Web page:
Subsequently, the assessor admitted that there were omissions, which he blamed on the EPC software, and offered to supply a new assessment certificate.

A better EPC can make a big difference for owners, as it allows them to command a higher price if they choose to sell and may make the home more attractive to tenants.

Megan Dobney also achieved a D rating for energy efficiency for her two-bedroom Victorian terraced house in London.

The EPC recommended several improvements, including internal or external wall insulation (typically costing £4,000 to £14,000 and saving £172 a year), suspended floor insulation (typically costing £800 to £1,200 and saving £70 a year,) solar water heating (typically costing £4,000 to £6,000 and saving £57 annually) and solar panels (typically costing £3,500 to £5,500 and saving £621 a year).

Installing all four could cost Megan up to £26,700 and she would only see the property rise by one band from D to C. She could save around £920 a year through installing all these energy efficiency measures – meaning it could take up to 29 years to recover the cost.

Woman holding utility bill

One homeowner had their EPC survey done, but never received their certificate (Image: Getty)

Megan said: “The recommended changes are extremely expensive, generally for small savings each year, and would require massive disruption.”

Which? is calling for the next government to reform EPCs to make them a more reliable and useful tool for householders.

It argues that EPCs should also be made more interactive, so that consumers can input information so that the advice is more relevant to their circumstances. EPCs should also include up-to-date costings relevant to the type of property and provide links to any financial support and a database of installers belonging to government-certified schemes.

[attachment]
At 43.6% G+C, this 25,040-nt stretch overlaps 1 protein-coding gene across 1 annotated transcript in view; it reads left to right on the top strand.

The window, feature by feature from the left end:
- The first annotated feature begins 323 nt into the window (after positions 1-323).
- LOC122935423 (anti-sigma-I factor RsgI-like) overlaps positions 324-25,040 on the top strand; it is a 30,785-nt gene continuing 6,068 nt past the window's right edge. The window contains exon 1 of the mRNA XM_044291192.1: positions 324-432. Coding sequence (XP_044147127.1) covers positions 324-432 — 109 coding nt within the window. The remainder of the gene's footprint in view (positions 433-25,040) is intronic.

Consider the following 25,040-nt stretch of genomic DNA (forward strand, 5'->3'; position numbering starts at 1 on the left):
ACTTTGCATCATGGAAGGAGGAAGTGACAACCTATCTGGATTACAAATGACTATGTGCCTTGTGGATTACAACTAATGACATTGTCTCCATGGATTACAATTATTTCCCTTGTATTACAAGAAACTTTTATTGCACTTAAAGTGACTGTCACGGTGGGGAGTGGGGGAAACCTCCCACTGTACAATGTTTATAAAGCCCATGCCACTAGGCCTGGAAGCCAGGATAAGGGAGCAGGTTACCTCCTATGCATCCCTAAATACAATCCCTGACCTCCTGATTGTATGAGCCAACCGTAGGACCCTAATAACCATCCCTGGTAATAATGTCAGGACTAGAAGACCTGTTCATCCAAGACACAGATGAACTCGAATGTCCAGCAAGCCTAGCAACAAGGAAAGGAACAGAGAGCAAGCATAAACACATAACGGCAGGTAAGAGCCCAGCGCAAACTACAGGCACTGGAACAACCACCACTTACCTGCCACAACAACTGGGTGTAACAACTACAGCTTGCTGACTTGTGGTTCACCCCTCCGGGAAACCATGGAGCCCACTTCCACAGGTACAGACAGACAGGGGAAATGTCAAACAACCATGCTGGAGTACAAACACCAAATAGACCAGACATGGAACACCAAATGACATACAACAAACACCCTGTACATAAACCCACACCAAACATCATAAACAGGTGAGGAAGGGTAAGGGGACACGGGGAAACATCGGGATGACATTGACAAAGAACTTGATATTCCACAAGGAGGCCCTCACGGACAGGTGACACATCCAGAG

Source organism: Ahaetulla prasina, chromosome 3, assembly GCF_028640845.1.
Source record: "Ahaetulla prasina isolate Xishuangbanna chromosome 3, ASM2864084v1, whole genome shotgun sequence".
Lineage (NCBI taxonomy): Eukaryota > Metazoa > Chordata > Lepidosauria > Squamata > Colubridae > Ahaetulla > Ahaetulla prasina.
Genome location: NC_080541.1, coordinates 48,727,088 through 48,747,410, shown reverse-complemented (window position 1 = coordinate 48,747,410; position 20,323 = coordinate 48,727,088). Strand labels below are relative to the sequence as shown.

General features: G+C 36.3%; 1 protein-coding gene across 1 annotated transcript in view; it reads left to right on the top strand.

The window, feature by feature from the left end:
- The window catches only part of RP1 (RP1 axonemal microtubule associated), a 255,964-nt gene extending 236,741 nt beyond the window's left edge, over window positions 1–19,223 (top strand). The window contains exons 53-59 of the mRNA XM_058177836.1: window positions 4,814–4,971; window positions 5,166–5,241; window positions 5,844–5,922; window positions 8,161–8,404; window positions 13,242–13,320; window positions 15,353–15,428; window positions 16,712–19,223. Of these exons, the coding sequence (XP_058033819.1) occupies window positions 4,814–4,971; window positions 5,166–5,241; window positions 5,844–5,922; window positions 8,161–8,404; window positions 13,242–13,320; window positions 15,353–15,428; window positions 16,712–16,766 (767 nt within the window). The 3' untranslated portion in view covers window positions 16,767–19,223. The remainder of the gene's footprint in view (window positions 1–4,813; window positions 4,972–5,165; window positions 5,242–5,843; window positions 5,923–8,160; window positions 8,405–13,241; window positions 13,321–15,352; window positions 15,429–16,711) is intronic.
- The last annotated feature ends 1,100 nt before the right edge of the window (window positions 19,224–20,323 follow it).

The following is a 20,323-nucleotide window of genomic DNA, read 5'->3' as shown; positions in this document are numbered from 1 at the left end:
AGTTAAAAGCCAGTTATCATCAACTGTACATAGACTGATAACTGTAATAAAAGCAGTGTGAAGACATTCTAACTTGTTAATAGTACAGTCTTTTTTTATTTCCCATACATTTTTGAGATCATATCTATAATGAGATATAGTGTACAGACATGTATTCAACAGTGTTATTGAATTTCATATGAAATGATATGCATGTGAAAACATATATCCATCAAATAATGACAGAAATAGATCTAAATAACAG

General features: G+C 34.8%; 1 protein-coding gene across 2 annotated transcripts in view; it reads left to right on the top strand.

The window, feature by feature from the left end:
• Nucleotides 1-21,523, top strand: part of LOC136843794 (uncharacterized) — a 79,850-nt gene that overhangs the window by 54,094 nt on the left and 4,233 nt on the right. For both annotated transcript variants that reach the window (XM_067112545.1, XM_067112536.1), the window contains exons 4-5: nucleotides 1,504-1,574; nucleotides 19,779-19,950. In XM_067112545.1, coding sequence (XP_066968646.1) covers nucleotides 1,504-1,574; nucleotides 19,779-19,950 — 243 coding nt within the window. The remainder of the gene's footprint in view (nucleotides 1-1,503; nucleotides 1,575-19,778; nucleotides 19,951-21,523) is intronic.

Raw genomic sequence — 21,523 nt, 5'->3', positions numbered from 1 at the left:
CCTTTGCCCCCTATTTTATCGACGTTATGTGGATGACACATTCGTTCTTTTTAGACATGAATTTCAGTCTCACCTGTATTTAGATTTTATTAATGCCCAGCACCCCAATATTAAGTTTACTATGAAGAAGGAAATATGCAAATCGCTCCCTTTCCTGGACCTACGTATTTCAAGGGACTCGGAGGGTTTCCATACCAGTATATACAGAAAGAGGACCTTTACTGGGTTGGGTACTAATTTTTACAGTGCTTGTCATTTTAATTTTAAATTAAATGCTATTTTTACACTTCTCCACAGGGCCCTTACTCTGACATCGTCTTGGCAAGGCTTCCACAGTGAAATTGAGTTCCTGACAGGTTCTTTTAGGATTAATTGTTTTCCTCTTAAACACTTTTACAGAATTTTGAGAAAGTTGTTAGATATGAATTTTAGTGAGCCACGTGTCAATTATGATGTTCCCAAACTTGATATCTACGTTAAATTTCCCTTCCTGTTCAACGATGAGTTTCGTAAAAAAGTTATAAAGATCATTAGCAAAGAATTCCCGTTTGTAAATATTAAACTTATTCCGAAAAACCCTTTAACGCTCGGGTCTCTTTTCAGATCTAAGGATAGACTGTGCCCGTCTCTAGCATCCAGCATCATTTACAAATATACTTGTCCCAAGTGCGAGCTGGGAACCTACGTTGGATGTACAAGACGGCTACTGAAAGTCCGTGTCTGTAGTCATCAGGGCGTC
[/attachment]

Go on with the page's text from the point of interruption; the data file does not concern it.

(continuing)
Rocio Concha, Which? Director of Policy and Advocacy, said: “With millions of families worried about high energy bills and the UK facing a big challenge to transition to low carbon heating, Energy Performance Certificates could be a helpful tool for consumers looking to save money and improve their home’s efficiency in the future.

“However, our research shows they are in desperate need of reform – with current certificates often inaccurate and only suggesting costly improvements with long pay back periods.

“The next government must make Energy Performance Certificates a more reliable and useful tool for householders. This should include reviewing the auditing and training requirements for Domestic Energy Assessors and ensuring EPCs provide relevant information and clear, actionable advice for consumers.”

Timothy Douglas, Head of Policy and Campaigns at Propertymark, said: “Propertymark has long said that Energy Performance Certificates (EPCs) could be better utilised through the introduction of a Property Passport to increase the uptake of energy efficiency improvements. This would enable information to be transferable across building owners and help maintain a long-term decarbonisation goal for the building.

“The process would not replace EPCs, but enhance them, creating an opportunity to capture EPC data digitally and add to it with other data over time. A Property Passport would also provide detailed guidance on the actions required, and already undertaken, to improve the property, based on building fabric and operational data helping building owners and occupiers make decisions to improve the energy efficiency of buildings.”